My heart aches, and a drowsy numbness pains
My sense, as though of hemlock I had drunk,
Or emptied some dull opiate to the drains
One minute past, and Lethe-wards had sunk. . .
John Keats, “Ode to a Nightingale”
proudly introduces the Letheon, its first annual poetry prize. As anesthesiologists who engage in scientific inquiry and clinical practice, we discover that creativity flourishes in the tension of science and art as we navigate the liminality, if you will, of body and soul.
So we have decided to embrace our heritage. Writers of all backgrounds are encouraged to submit poems somehow related to the perioperative setting. Are you a medical professional or related to one? Perhaps you have been anesthetized recently, or you are overly acquainted with the waiting room. If you are connected to the world of anesthesia, we encourage you to share your experience with us.
One winning poem will receive a $500 prize and will be published, along with other finalists, in the “Mind to Mind” section of Anesthesiology. With an impact factor of 5.55 and a circulation triple that of The Paris Review, our journal is widely read both online and in print. Entry deadline is June 30, 2017 and entries should be submitted to firstname.lastname@example.org.
Poems must be original, unpublished works in English. Fifty line maximum. All styles, formal and free, are welcomed. Contestants may submit up to three poems. Poems in series are acceptable but will be considered individually. We encourage creativity but will not consider musings on what might be called recreational anesthetics. All reviews will be conducted anonymously with the final poem to be chosen by a guest judge. Electronic entries only.
Anesthesiology reserves international first rights of accepted poems which will revert to the author after publication.
Whether provider or patient, we struggle to articulate the elusive. It is precisely because anesthesia is so difficult to encapsulate that it lends itself to poetic expression. Since the fermentation of the first grape—since ice—humans have been fascinated by the mystery of anesthesia.
As the fusion of the arts and sciences in medical education accelerates, our specialty is uniquely positioned to lead this developing narrative. Even the language surrounding what we do—twilight, disassociation, anxiolysis—underscores the fact that we escort our patients through realms beyond the purely clinical. We encounter patients at the most vulnerable points in their lives. For their sakes and our own, we should re-examine the daily miracle we often as commonplace.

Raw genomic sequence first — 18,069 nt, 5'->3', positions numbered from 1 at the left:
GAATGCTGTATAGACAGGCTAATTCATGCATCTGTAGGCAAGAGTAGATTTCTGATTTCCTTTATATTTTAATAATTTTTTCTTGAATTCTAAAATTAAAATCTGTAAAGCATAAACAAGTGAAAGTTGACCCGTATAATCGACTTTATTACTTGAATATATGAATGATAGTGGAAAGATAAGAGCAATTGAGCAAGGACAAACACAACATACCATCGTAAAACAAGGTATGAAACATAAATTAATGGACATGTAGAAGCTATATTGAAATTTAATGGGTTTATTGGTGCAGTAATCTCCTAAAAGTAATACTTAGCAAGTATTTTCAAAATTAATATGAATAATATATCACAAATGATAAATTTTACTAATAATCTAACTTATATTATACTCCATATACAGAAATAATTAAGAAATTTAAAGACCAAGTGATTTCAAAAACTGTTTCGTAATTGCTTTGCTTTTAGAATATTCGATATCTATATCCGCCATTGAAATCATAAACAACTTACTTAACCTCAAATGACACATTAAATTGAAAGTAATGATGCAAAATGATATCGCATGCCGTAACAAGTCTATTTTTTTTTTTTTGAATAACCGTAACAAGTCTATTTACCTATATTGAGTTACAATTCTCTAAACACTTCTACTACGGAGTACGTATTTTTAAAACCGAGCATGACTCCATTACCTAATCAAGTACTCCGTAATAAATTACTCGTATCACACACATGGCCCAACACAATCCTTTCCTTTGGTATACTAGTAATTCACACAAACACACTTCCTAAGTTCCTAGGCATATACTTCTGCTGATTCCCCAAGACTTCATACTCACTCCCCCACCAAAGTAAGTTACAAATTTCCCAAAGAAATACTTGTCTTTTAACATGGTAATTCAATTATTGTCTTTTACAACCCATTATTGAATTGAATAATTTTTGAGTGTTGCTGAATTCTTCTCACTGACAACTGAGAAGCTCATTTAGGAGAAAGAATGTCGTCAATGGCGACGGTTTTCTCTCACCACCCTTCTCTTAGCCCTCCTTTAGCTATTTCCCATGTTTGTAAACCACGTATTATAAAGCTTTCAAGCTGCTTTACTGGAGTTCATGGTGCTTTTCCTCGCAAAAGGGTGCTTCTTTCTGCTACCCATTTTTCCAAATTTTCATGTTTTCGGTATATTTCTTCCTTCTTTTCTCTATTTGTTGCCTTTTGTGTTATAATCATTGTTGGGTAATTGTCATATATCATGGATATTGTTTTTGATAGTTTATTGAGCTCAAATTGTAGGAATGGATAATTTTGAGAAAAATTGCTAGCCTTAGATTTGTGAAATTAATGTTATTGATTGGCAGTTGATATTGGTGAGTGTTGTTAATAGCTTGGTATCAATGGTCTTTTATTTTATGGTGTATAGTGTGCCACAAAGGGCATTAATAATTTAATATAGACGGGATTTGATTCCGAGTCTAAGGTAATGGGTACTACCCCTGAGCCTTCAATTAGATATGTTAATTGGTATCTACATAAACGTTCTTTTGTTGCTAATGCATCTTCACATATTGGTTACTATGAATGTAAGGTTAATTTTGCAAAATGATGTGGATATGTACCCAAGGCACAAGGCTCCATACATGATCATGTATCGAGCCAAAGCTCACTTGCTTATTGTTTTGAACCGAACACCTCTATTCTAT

The practice of anesthesia is more than quaternary molecules and lipid bilayers. Our daily tasks, when done thoughtfully, are sacred. Why else are we simultaneously honored and terrified when asked to care for a colleague? “Mind to Mind” was created to explore the crossroads of medicine and literature, and the Letheon is a natural development of this process, securing our leadership role in advancing the medical humanities. Practically speaking, this contest could quadruple our annual submission count, thus allowing us to be more selective and elevating the quality of our journal as a whole.
As if “ether” sounded insufficiently ethereal, in 1846 William Morton shiftily attempted to patent the anesthetic as “letheon,” channeling the mystique of classical mythology. Lethe, the river of forgetfulness, is related etymologically to the Greek word for “truth,” an irony probably lost on Morton. The practice of anesthesia exists in a similar duality, balancing empiricism with compassion—physics with metaphysics. What, for example, is more quantifiably surreal than the removal and restoration of consciousness by the turn of a dial?